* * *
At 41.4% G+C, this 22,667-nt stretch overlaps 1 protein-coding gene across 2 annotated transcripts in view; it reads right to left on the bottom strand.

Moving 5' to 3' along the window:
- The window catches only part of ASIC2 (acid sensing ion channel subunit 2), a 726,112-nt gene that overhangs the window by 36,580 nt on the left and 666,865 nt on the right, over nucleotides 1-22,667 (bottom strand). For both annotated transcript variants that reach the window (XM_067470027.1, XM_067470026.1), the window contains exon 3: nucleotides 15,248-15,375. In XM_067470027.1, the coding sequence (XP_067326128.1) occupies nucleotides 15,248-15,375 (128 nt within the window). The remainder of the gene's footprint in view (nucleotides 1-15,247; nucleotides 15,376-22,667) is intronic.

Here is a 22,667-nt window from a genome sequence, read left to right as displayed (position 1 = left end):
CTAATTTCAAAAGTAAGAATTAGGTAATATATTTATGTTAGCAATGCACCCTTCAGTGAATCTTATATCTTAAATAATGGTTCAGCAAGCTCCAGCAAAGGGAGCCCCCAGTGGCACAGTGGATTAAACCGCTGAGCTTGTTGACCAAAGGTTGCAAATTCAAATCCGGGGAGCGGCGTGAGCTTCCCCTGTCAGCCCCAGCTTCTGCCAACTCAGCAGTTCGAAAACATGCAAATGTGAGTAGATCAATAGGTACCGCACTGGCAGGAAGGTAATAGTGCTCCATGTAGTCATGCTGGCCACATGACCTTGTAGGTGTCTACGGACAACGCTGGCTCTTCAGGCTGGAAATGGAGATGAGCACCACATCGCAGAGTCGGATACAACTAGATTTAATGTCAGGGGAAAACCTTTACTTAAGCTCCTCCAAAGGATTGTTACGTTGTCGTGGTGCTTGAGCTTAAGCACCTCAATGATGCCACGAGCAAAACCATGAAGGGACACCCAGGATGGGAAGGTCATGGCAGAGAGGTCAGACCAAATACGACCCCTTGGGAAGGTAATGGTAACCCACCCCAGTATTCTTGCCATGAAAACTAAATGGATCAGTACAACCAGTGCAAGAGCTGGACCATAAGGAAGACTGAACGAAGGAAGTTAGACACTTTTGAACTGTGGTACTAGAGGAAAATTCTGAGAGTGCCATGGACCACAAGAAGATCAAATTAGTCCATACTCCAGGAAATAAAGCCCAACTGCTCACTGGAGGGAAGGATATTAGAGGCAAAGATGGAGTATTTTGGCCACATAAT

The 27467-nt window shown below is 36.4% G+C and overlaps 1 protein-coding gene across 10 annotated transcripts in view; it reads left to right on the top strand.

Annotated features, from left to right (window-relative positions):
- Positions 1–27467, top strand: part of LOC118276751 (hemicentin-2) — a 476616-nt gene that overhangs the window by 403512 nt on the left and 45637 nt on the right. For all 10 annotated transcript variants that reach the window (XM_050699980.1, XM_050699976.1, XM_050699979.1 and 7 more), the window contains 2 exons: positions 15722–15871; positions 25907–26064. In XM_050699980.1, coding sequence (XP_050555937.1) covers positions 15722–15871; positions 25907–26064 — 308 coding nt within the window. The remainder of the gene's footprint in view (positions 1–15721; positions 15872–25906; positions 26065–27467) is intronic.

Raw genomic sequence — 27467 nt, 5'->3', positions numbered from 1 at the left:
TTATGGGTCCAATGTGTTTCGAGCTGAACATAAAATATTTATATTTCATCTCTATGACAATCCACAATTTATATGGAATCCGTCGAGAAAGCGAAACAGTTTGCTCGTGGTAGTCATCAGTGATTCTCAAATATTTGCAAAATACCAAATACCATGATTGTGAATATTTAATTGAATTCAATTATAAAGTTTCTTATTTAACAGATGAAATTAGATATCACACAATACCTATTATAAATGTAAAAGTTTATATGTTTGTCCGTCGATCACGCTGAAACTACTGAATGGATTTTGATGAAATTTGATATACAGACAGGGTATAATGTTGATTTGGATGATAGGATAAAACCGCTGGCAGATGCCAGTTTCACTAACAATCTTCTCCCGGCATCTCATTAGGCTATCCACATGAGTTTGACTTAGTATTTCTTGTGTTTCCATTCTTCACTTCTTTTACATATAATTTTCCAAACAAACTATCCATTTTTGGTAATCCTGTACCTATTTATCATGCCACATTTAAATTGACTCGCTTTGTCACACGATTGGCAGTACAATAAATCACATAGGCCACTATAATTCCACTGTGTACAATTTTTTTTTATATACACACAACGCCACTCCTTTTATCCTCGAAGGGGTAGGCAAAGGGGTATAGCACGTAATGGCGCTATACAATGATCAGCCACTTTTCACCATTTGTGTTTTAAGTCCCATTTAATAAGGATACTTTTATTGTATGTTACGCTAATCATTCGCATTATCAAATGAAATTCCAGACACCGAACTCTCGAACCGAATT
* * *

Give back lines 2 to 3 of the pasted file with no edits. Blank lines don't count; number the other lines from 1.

Moving 5' to 3' along the window:
- The window catches only part of ASIC2 (acid sensing ion channel subunit 2), a 726,112-nt gene that overhangs the window by 36,580 nt on the left and 666,865 nt on the right, over nucleotides 1-22,667 (bottom strand). For both annotated transcript variants that reach the window (XM_067470027.1, XM_067470026.1), the window contains exon 3: nucleotides 15,248-15,375. In XM_067470027.1, the coding sequence (XP_067326128.1) occupies nucleotides 15,248-15,375 (128 nt within the window). The remainder of the gene's footprint in view (nucleotides 1-15,247; nucleotides 15,376-22,667) is intronic.